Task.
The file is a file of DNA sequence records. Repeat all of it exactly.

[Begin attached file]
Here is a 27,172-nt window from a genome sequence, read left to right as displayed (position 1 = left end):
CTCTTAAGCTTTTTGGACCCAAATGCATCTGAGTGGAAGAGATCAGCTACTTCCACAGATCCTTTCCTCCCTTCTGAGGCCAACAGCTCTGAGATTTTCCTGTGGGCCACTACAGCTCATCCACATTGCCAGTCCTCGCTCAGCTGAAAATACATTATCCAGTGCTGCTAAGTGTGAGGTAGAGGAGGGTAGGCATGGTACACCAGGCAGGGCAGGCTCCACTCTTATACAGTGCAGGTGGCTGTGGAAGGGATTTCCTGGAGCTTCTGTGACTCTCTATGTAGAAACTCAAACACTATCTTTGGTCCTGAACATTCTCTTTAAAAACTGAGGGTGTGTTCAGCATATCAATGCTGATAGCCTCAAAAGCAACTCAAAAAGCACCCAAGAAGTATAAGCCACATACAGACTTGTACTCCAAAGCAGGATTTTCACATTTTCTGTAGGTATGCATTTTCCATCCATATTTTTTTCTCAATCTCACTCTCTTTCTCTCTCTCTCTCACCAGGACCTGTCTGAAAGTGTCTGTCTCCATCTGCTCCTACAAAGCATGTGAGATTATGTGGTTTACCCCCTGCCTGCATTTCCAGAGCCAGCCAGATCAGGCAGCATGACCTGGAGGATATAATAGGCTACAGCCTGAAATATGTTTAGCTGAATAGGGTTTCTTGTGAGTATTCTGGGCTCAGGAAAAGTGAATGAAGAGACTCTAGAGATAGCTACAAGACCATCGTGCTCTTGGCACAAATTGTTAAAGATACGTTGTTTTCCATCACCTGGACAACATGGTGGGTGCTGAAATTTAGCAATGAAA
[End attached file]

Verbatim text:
Here is a 27,172-nt window from a genome sequence, read left to right as displayed (position 1 = left end):
CTCTTAAGCTTTTTGGACCCAAATGCATCTGAGTGGAAGAGATCAGCTACTTCCACAGATCCTTTCCTCCCTTCTGAGGCCAACAGCTCTGAGATTTTCCTGTGGGCCACTACAGCTCATCCACATTGCCAGTCCTCGCTCAGCTGAAAATACATTATCCAGTGCTGCTAAGTGTGAGGTAGAGGAGGGTAGGCATGGTACACCAGGCAGGGCAGGCTCCACTCTTATACAGTGCAGGTGGCTGTGGAAGGGATTTCCTGGAGCTTCTGTGACTCTCTATGTAGAAACTCAAACACTATCTTTGGTCCTGAACATTCTCTTTAAAAACTGAGGGTGTGTTCAGCATATCAATGCTGATAGCCTCAAAAGCAACTCAAAAAGCACCCAAGAAGTATAAGCCACATACAGACTTGTACTCCAAAGCAGGATTTTCACATTTTCTGTAGGTATGCATTTTCCATCCATATTTTTTTCTCAATCTCACTCTCTTTCTCTCTCTCTCTCACCAGGACCTGTCTGAAAGTGTCTGTCTCCATCTGCTCCTACAAAGCATGTGAGATTATGTGGTTTACCCCCTGCCTGCATTTCCAGAGCCAGCCAGATCAGGCAGCATGACCTGGAGGATATAATAGGCTACAGCCTGAAATATGTTTAGCTGAATAGGGTTTCTTGTGAGTATTCTGGGCTCAGGAAAAGTGAATGAAGAGACTCTAGAGATAGCTACAAGACCATCGTGCTCTTGGCACAAATTGTTAAAGATACGTTGTTTTCCATCACCTGGACAACATGGTGGGTGCTGAAATTTAGCAATGAAA